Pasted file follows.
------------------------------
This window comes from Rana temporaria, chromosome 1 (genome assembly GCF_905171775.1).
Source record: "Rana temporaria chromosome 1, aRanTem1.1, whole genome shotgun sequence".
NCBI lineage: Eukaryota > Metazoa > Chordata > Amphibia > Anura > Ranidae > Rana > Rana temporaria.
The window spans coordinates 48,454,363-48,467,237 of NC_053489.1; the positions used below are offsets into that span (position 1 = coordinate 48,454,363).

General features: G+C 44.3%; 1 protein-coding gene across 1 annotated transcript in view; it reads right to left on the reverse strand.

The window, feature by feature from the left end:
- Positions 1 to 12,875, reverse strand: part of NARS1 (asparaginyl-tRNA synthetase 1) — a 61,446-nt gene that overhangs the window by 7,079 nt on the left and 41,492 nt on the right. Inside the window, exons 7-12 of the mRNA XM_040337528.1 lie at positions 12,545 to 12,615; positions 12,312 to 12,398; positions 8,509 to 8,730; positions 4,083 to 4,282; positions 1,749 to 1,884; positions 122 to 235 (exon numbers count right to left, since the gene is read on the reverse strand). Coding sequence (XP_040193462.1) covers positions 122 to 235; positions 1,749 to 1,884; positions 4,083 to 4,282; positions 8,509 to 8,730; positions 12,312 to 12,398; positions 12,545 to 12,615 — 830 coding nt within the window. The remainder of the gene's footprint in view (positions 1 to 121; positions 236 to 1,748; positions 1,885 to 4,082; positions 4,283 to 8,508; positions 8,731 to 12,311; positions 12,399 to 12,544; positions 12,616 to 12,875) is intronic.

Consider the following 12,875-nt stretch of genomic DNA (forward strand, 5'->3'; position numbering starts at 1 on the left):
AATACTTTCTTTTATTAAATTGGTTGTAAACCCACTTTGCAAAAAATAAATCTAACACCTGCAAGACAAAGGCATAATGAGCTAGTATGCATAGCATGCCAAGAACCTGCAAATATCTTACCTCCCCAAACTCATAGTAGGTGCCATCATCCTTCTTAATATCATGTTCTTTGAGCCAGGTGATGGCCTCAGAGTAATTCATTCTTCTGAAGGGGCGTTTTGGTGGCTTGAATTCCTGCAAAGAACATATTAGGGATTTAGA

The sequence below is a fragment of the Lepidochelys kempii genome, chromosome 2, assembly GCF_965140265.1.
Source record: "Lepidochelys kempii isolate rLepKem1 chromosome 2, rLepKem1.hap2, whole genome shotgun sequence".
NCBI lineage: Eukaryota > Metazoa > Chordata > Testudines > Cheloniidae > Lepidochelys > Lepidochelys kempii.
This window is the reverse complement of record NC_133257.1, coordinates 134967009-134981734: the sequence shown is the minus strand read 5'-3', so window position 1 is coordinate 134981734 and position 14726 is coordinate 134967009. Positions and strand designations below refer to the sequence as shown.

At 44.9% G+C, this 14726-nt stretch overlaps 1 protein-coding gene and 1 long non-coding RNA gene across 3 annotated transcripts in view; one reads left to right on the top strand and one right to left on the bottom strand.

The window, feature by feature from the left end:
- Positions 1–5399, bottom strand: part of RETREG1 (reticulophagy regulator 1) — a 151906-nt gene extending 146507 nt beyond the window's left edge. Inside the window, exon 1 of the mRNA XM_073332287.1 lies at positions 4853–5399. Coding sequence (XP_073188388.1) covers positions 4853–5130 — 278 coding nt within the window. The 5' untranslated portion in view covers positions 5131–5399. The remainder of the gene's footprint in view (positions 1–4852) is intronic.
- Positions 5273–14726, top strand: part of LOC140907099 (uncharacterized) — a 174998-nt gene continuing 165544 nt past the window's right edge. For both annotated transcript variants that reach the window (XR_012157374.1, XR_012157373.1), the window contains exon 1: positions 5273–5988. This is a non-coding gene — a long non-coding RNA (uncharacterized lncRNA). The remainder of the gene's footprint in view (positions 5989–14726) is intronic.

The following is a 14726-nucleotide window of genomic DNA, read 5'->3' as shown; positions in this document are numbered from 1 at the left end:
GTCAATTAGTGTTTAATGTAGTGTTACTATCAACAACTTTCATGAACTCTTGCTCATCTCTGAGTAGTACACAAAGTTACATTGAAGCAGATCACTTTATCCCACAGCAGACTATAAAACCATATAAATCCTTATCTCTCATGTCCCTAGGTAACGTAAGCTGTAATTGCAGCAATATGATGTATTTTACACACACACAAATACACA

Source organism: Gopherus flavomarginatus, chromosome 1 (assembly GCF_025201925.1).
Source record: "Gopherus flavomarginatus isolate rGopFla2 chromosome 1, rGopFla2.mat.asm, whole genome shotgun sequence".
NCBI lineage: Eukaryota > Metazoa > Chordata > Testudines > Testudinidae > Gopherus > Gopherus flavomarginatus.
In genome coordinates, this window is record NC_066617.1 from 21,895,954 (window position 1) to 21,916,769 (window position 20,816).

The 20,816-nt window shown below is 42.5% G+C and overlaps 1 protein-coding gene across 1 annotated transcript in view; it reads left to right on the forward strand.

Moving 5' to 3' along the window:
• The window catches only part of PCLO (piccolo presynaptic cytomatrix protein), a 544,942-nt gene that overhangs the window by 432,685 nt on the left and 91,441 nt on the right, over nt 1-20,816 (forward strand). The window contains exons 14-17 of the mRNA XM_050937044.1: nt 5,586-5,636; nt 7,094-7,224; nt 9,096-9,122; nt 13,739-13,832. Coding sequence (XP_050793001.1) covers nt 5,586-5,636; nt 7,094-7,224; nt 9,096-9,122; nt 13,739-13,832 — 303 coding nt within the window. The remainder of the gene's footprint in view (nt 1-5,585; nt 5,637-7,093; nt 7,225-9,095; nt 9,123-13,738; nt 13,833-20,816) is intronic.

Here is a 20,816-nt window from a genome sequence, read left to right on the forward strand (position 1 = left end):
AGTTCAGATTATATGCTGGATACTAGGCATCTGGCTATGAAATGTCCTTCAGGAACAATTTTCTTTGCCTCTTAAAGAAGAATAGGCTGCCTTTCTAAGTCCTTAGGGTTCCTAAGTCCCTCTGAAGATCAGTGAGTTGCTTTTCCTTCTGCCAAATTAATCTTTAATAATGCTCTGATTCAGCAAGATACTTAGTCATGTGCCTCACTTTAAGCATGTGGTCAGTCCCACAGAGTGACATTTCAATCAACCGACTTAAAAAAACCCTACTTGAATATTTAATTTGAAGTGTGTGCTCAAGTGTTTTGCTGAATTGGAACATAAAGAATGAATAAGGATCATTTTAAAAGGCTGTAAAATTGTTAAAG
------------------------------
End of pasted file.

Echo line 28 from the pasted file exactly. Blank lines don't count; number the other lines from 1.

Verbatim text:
AGTTCAGATTATATGCTGGATACTAGGCATCTGGCTATGAAATGTCCTTCAGGAACAATTTTCTTTGCCTCTTAAAGAAGAATAGGCTGCCTTTCTAAGTCCTTAGGGTTCCTAAGTCCCTCTGAAGATCAGTGAGTTGCTTTTCCTTCTGCCAAATTAATCTTTAATAATGCTCTGATTCAGCAAGATACTTAGTCATGTGCCTCACTTTAAGCATGTGGTCAGTCCCACAGAGTGACATTTCAATCAACCGACTTAAAAAAACCCTACTTGAATATTTAATTTGAAGTGTGTGCTCAAGTGTTTTGCTGAATTGGAACATAAAGAATGAATAAGGATCATTTTAAAAGGCTGTAAAATTGTTAAAG